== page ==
That’s because Brown’s score is exquisite, and it’s where most of the musical’s drama and heart lie. And while Parade is still a very good musical, there are structural problems—not all having to do with Alfred Uhry’s Tony-winning book—that forever keep it from truly being a perfect musical, should any such thing exist. So much time is spent on secondary characters that Leo and Lucille sometimes seem beside the point. This doesn’t undercut the emotional wallop of the end of the musical, but it does lessen what ought to remain the emotional center, which is Leo and Lucille’s relationship. Parade is a story of brutal injustice, but it is also a deep love story. Without it, the musical is almost too dismal for words.
None of this, of course, has anything to do with Moonbox’s production, so my apologies to director Jason Modica for my tangent. Modica’s production is thoughtfully conceived, and fills out the Roberts Studio Theatre more effectively than I think I’ve ever seen, with great help from Lindsay Genevieve Fuori’s set, Steve Shack’s lighting, Chelsea Kerl’s costumes, and Elizabeth Cahill’s sound. Modica has chosen to frame his production with a pseudo-meta-theatrical device that is chilling when it works, but at certain points gets in the way of the storytelling and doesn’t ultimately feel necessary. But I love the way that he has Mary Phagan (an excellent Anna Bortnick) on stage for much of the musical, and while the way that Leo’s lynching is staged is a departure from the script, it greatly disturbed me, which is exactly what it needs to do.
Phil Tayler, who gave two of my favorite performances in Moonbox’s Cabaret and the Lyric’s Buyer & Cellar, is an affecting Leo Frank, but I would have wished for a calmer, slightly more measured portrayal. As his wife, Lucille, Haley K. Clay, in her professional debut, beautifully shoulders the burden of a wife who is breaking inside but must remain strong. Also giving notable performances are Gable Kinsman, whose smooth tenor makes musical highlights out of “The Old Red Hills” and “It Don’t Make Sense,” and Dan Prior, whose does delicious double duty as reporter Britt Craig and Governor Slaton.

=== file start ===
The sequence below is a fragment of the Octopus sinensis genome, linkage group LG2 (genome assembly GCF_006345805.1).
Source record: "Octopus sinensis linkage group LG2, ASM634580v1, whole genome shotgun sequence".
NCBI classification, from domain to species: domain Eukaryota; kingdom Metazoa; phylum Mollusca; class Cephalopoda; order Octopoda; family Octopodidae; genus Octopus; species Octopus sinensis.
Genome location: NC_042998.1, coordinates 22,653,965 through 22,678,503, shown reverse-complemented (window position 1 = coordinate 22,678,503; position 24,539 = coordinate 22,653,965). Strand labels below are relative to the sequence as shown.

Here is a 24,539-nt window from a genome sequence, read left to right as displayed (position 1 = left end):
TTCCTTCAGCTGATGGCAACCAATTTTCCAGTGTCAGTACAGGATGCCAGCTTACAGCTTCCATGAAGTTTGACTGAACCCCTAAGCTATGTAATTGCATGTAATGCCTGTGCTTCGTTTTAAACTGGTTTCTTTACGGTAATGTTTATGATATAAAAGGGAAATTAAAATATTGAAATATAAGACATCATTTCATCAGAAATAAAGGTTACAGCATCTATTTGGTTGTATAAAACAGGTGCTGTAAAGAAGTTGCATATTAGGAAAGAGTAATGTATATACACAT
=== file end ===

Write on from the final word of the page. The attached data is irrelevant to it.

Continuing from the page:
But the performance that blew my mind—the one that will have me forever scanning my program to see where he’ll next appear—is that of Aaron Patterson, a junior at the Boston Conservatory. Brilliant beyond his years, Patterson oozes charm and showmanship as Jim Conley, a convicted felon—and janitor at the National Pencil Company—whose bogus testimony helped to convict Frank. He was an asset earlier this year in SpeakEasy’s Choir Boy, but with his dazzling and extraordinary performance in Parade, Patterson becomes one of the most exciting new talents on the scene.
Parade is a hard show to watch, but it’s a harder show to stage well, and this revival is another example of how Moonbox Productions is doing God’s work, bringing top-notch productions of complicated musicals to Boston. I must say, Moonbox fills a void, a void that exists both in the city of Boston, and in my cold, theater-loving heart.
PARADE. THROUGH 12.28 AT MOONBOX PRODUCTIONS AT THE ROBERTS STUDIO THEATRE, 527 TREMONT ST., BOSTON. MOONBOXPRODUCTIONS.ORG